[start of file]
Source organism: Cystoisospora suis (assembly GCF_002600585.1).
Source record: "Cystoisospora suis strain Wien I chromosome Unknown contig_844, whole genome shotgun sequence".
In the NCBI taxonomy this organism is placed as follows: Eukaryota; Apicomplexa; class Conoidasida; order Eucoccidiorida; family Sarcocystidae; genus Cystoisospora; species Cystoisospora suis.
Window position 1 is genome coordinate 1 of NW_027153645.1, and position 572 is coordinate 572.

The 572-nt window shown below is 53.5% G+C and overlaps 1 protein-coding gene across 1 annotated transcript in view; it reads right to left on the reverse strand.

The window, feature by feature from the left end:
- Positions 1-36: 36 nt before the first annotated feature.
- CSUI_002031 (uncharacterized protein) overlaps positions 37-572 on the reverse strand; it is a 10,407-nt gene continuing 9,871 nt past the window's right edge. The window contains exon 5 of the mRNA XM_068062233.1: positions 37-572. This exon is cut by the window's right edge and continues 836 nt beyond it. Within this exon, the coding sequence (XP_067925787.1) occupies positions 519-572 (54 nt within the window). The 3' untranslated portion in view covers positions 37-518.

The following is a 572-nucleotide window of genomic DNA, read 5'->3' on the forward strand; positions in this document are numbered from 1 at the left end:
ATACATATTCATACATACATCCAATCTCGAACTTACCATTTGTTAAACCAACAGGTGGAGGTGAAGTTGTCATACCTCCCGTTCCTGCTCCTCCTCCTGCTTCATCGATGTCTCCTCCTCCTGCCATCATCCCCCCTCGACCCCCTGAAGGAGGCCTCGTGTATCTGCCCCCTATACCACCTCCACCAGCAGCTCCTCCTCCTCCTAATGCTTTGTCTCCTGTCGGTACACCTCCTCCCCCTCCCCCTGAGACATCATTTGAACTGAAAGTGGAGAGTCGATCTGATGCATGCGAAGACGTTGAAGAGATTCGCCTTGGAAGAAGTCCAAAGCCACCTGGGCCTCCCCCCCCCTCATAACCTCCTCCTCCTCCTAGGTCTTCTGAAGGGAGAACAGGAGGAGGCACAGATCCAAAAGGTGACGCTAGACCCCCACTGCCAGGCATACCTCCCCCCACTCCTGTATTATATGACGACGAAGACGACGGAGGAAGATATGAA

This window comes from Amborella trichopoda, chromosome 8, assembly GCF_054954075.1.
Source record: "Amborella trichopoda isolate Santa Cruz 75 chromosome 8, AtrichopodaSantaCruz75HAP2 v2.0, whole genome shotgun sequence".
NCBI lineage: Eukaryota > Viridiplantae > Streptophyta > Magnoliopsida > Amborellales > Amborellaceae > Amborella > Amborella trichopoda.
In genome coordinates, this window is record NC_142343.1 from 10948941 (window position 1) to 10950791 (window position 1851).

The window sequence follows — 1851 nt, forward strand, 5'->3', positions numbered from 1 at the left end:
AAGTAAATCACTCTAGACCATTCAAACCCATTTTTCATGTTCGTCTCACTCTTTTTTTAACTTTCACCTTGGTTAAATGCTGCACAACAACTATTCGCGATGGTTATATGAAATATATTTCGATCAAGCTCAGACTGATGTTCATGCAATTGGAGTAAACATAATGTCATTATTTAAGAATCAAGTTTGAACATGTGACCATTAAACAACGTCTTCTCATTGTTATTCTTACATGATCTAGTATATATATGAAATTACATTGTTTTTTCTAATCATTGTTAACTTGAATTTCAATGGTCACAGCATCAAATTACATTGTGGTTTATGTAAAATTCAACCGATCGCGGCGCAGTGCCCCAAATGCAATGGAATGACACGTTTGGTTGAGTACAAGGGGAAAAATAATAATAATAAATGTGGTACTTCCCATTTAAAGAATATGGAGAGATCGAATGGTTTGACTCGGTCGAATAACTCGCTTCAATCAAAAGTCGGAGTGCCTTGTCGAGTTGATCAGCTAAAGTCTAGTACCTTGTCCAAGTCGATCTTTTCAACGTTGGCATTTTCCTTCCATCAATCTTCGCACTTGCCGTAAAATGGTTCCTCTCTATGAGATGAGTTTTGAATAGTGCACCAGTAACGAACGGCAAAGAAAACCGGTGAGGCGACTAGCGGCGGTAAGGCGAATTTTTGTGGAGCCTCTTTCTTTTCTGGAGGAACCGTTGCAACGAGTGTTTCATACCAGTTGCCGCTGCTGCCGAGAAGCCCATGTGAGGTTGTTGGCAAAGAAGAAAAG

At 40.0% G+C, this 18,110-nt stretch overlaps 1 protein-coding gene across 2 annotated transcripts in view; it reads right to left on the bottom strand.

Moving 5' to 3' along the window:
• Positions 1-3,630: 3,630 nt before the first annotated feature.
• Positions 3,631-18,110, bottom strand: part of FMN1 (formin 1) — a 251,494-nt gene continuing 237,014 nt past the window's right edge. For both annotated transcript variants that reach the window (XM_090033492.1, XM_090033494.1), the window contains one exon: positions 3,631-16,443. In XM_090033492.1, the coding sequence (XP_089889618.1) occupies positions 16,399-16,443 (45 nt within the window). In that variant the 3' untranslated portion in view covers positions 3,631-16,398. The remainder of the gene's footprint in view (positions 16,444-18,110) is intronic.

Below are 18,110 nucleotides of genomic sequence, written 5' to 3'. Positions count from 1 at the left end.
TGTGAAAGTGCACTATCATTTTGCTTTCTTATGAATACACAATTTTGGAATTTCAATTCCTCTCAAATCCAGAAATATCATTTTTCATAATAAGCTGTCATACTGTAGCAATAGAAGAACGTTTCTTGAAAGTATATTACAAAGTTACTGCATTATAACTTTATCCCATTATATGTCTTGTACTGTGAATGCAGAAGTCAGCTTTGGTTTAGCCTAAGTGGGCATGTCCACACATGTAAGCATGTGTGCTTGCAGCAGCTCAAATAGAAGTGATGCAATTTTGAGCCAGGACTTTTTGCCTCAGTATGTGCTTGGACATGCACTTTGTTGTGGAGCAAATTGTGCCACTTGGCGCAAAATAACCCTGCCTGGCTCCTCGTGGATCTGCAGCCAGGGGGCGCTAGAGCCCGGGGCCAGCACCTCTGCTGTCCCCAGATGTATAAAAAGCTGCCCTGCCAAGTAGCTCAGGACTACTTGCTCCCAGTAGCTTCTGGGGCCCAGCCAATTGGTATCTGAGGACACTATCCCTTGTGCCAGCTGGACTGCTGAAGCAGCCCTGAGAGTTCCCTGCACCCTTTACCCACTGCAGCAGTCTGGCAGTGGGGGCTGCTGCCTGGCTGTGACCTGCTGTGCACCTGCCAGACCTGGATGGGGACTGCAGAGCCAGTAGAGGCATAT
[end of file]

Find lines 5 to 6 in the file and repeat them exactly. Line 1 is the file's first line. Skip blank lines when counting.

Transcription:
The 572-nt window shown below is 53.5% G+C and overlaps 1 protein-coding gene across 1 annotated transcript in view; it reads right to left on the reverse strand.

The window, feature by feature from the left end: